Working…
COVID-19 is an emerging, rapidly evolving situation.
Get the latest public health information from CDC: https://www.coronavirus.gov.

Get the latest research information from NIH: https://www.nih.gov/coronavirus.
ClinicalTrials.gov
ClinicalTrials.gov Menu

Constitution of a Clinical, Neurophysiological and Biological Cohort for Chronic Sleep Disorders Responsible of Hypersomnolence (Somnobank)

The safety and scientific validity of this study is the responsibility of the study sponsor and investigators. Listing a study does not mean it has been evaluated by the U.S. Federal Government. Know the risks and potential benefits of clinical studies and talk to your health care provider before participating. Read our disclaimer for details.
 
ClinicalTrials.gov Identifier: NCT03998020
Recruitment Status : Recruiting
First Posted : June 25, 2019
Last Update Posted : June 25, 2019
Sponsor:
Collaborator:
INSERM U1061 Montpellier
Information provided by (Responsible Party):
University Hospital, Montpellier

Tracking Information
First Submitted Date  ICMJE September 10, 2018
First Posted Date  ICMJE June 25, 2019
Last Update Posted Date June 25, 2019
Actual Study Start Date  ICMJE May 15, 2019
Estimated Primary Completion Date November 2022   (Final data collection date for primary outcome measure)
Current Primary Outcome Measures  ICMJE
 (submitted: June 24, 2019)
Severity of somnolence [ Time Frame: Inclusion ]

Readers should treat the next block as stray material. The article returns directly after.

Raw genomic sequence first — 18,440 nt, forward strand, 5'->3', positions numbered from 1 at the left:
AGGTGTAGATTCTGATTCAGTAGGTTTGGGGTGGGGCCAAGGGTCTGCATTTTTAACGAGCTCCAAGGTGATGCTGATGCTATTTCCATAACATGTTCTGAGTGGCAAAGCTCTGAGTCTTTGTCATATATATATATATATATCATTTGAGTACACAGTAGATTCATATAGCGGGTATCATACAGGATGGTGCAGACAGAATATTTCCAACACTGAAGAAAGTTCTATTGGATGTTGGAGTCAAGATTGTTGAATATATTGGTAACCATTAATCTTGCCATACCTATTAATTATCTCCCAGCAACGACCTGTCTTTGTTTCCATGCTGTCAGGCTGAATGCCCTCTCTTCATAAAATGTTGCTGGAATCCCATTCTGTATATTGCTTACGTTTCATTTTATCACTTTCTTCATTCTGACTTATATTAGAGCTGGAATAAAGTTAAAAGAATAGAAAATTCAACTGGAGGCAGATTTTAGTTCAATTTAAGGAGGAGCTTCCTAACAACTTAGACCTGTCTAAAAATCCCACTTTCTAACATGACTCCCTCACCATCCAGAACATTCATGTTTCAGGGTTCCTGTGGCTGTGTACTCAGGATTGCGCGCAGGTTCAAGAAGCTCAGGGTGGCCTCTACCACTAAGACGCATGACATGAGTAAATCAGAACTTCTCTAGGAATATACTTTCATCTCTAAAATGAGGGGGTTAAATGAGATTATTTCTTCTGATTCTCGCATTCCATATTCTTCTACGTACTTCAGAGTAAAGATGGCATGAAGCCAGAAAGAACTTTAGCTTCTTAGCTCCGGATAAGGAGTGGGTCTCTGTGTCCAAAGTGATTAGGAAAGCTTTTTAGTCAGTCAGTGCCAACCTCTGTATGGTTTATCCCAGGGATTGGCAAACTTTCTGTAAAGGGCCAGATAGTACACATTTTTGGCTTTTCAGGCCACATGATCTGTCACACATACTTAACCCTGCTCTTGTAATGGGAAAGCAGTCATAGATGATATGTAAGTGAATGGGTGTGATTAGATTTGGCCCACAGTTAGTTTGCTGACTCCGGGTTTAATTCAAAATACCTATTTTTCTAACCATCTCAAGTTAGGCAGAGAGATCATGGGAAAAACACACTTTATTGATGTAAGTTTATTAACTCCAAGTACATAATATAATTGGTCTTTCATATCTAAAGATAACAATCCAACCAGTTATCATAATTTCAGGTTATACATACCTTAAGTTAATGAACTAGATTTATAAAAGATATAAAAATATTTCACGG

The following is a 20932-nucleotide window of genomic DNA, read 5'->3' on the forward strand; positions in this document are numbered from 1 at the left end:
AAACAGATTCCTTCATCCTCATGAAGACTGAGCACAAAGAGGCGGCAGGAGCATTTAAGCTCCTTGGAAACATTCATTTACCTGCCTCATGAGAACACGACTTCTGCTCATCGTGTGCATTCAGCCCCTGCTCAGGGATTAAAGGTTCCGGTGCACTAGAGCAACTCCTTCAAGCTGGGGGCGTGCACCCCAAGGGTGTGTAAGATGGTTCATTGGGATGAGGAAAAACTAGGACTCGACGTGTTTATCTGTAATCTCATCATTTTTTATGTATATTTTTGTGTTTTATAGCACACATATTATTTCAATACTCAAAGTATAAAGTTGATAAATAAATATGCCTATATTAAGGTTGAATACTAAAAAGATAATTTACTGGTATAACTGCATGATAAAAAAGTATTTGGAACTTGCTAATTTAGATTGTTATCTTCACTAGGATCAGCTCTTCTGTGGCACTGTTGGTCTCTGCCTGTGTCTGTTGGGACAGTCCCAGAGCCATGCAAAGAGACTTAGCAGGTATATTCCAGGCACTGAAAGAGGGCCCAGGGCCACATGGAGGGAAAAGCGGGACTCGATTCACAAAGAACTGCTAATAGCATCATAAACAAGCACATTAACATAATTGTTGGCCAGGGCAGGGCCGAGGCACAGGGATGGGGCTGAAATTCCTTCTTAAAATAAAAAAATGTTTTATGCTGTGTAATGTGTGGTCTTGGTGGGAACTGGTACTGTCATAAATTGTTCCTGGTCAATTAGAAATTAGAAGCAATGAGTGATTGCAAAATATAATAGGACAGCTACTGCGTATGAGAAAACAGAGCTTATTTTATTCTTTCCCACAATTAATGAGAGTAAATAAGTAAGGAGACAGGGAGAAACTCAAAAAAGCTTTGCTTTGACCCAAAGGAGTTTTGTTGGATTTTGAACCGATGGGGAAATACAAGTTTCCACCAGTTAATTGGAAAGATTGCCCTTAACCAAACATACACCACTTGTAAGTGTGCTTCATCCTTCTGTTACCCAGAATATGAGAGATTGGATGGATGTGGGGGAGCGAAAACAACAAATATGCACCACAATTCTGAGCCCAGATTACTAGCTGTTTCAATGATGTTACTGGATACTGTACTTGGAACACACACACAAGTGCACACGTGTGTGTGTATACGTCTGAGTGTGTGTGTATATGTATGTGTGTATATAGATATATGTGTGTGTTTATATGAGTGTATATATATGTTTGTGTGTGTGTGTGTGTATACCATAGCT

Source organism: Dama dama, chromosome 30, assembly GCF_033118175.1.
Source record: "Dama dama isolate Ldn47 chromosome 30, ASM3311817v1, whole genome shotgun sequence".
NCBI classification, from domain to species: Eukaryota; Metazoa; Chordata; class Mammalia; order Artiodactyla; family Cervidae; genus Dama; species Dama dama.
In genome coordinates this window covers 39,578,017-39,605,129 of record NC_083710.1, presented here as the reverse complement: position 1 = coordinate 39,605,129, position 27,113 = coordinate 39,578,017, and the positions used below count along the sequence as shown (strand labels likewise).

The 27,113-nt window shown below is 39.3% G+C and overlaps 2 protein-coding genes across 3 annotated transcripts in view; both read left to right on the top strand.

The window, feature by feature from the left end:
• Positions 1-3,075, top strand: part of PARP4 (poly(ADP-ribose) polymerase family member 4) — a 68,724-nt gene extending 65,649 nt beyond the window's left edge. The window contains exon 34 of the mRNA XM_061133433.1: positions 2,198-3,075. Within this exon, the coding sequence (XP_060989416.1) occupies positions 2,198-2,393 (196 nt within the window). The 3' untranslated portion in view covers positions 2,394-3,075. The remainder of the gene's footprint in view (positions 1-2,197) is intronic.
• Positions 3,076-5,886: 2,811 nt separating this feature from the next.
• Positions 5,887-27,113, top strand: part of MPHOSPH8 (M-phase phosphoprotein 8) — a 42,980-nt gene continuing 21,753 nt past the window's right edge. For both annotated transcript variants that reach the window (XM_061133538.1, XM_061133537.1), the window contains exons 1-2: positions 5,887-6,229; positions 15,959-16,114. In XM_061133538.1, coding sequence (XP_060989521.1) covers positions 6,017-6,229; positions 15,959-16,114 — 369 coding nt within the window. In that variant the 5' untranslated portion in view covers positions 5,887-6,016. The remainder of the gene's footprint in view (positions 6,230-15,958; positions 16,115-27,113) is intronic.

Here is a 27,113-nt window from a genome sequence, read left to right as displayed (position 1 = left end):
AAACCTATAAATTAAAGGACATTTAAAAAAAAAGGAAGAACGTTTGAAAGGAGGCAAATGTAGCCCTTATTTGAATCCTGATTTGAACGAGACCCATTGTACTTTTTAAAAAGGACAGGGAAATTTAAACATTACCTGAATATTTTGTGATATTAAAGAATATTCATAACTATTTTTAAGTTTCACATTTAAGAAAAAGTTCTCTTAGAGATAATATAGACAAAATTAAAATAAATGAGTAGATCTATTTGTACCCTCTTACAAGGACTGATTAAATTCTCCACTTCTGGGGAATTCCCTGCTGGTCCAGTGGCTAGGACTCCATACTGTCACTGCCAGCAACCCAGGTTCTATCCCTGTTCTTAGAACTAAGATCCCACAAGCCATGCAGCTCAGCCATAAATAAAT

evaluation with sleep latency test, validated questionnaires
Original Primary Outcome Measures  ICMJE Same as current
Change History No Changes Posted
Current Secondary Outcome Measures  ICMJE
 (submitted: June 24, 2019)
level of somnolence [ Time Frame: 12 months maximum ]
Physicians Global Assessment to measure the evolution of somnolence
Original Secondary Outcome Measures  ICMJE Same as current
Current Other Pre-specified Outcome Measures Not Provided
Original Other Pre-specified Outcome Measures Not Provided
 
Descriptive Information
Brief Title  ICMJE Constitution of a Clinical, Neurophysiological and Biological Cohort for Chronic Sleep Disorders Responsible of Hypersomnolence
Official Title  ICMJE Constitution of a Clinical, Neurophysiological and Biological Cohort for Chronic Sleep Disorders Responsible of Hypersomnolence
Brief Summary Chronic sleep disorders result from multiple pathophysiological mechanisms and are often associated with severe hypersomnolence, responsible for major disability. Hypersomnolence may be secondary to sleep disturbances at night by sleep fragmentation, both overall in restless leg syndrome (RLS) or specific to slow or paradoxical sleep in parasomnias (sleepwalking, sleep behavior disorder). paradoxical). Attention-Deficit / Hyperactivity Disorder (ADHD) is another cause of secondary hypersomnolence, unsolved pathophysiology, leading to a major disturbance of alertness. More rarely, hypersomnolence may be primary (central hypersomnia), representing then the most severe form existing in humans. The best-known central hypersomnia is narcolepsy type 1 (NT1), affecting 0.02% of the population. It is thanks to the existence of well-characterized clinical, biological and neuropathological patients that its pathophysiology is better understood. It is due to a selective loss of hypothalamic neurons secreting orexin / hypocretin, in connection with a probable autoimmune process, in genetically predisposed subjects. Narcolepsy type 2 (NT2), idiopathic hypersomnia (HI) and Kleine-Levin syndrome (SKL), are rarer forms of central hypersomnia, the pathophysiology of which is still unknown, due to the small number of patients studied.
Detailed Description